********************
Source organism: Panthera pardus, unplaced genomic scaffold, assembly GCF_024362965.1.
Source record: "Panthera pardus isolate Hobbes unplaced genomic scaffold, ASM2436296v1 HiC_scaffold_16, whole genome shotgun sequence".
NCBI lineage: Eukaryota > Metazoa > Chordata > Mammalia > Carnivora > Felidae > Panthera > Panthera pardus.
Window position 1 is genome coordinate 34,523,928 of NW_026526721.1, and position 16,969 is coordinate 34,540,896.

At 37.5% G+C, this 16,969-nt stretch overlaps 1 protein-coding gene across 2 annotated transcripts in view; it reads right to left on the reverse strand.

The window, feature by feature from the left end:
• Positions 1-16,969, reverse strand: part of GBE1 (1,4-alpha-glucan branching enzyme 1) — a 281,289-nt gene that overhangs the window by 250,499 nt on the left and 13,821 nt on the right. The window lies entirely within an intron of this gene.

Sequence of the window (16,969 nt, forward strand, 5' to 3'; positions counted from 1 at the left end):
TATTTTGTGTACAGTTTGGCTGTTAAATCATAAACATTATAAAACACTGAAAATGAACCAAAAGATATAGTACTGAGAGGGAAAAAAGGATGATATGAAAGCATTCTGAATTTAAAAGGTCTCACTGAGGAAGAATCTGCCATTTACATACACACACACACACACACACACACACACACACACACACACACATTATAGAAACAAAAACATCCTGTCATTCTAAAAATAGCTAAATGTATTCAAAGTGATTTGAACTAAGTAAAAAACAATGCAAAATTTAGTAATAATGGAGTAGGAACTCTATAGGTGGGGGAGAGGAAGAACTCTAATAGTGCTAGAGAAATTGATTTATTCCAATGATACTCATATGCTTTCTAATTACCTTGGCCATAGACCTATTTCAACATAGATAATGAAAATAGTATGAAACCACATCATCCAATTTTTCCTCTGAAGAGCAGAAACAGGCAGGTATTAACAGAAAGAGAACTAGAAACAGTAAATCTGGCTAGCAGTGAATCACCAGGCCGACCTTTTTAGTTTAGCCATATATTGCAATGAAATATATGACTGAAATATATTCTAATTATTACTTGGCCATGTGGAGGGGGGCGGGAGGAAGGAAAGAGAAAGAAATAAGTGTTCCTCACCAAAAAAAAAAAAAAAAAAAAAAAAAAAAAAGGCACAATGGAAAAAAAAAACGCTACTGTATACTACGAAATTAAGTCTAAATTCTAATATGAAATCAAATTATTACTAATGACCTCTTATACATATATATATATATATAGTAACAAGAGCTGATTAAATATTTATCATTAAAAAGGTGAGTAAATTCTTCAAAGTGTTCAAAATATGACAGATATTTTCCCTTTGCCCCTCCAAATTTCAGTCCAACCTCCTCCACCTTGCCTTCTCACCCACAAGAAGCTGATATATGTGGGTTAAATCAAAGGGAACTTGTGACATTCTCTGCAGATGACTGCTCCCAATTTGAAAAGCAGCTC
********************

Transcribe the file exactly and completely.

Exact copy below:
Source organism: Panthera pardus, unplaced genomic scaffold, assembly GCF_024362965.1.
Source record: "Panthera pardus isolate Hobbes unplaced genomic scaffold, ASM2436296v1 HiC_scaffold_16, whole genome shotgun sequence".
NCBI lineage: Eukaryota > Metazoa > Chordata > Mammalia > Carnivora > Felidae > Panthera > Panthera pardus.
Window position 1 is genome coordinate 34,523,928 of NW_026526721.1, and position 16,969 is coordinate 34,540,896.

At 37.5% G+C, this 16,969-nt stretch overlaps 1 protein-coding gene across 2 annotated transcripts in view; it reads right to left on the reverse strand.

The window, feature by feature from the left end:
• Positions 1-16,969, reverse strand: part of GBE1 (1,4-alpha-glucan branching enzyme 1) — a 281,289-nt gene that overhangs the window by 250,499 nt on the left and 13,821 nt on the right. The window lies entirely within an intron of this gene.

Sequence of the window (16,969 nt, forward strand, 5' to 3'; positions counted from 1 at the left end):
TATTTTGTGTACAGTTTGGCTGTTAAATCATAAACATTATAAAACACTGAAAATGAACCAAAAGATATAGTACTGAGAGGGAAAAAAGGATGATATGAAAGCATTCTGAATTTAAAAGGTCTCACTGAGGAAGAATCTGCCATTTACATACACACACACACACACACACACACACACACACACACACACACATTATAGAAACAAAAACATCCTGTCATTCTAAAAATAGCTAAATGTATTCAAAGTGATTTGAACTAAGTAAAAAACAATGCAAAATTTAGTAATAATGGAGTAGGAACTCTATAGGTGGGGGAGAGGAAGAACTCTAATAGTGCTAGAGAAATTGATTTATTCCAATGATACTCATATGCTTTCTAATTACCTTGGCCATAGACCTATTTCAACATAGATAATGAAAATAGTATGAAACCACATCATCCAATTTTTCCTCTGAAGAGCAGAAACAGGCAGGTATTAACAGAAAGAGAACTAGAAACAGTAAATCTGGCTAGCAGTGAATCACCAGGCCGACCTTTTTAGTTTAGCCATATATTGCAATGAAATATATGACTGAAATATATTCTAATTATTACTTGGCCATGTGGAGGGGGGCGGGAGGAAGGAAAGAGAAAGAAATAAGTGTTCCTCACCAAAAAAAAAAAAAAAAAAAAAAAAAAAAAAGGCACAATGGAAAAAAAAAACGCTACTGTATACTACGAAATTAAGTCTAAATTCTAATATGAAATCAAATTATTACTAATGACCTCTTATACATATATATATATATATAGTAACAAGAGCTGATTAAATATTTATCATTAAAAAGGTGAGTAAATTCTTCAAAGTGTTCAAAATATGACAGATATTTTCCCTTTGCCCCTCCAAATTTCAGTCCAACCTCCTCCACCTTGCCTTCTCACCCACAAGAAGCTGATATATGTGGGTTAAATCAAAGGGAACTTGTGACATTCTCTGCAGATGACTGCTCCCAATTTGAAAAGCAGCTC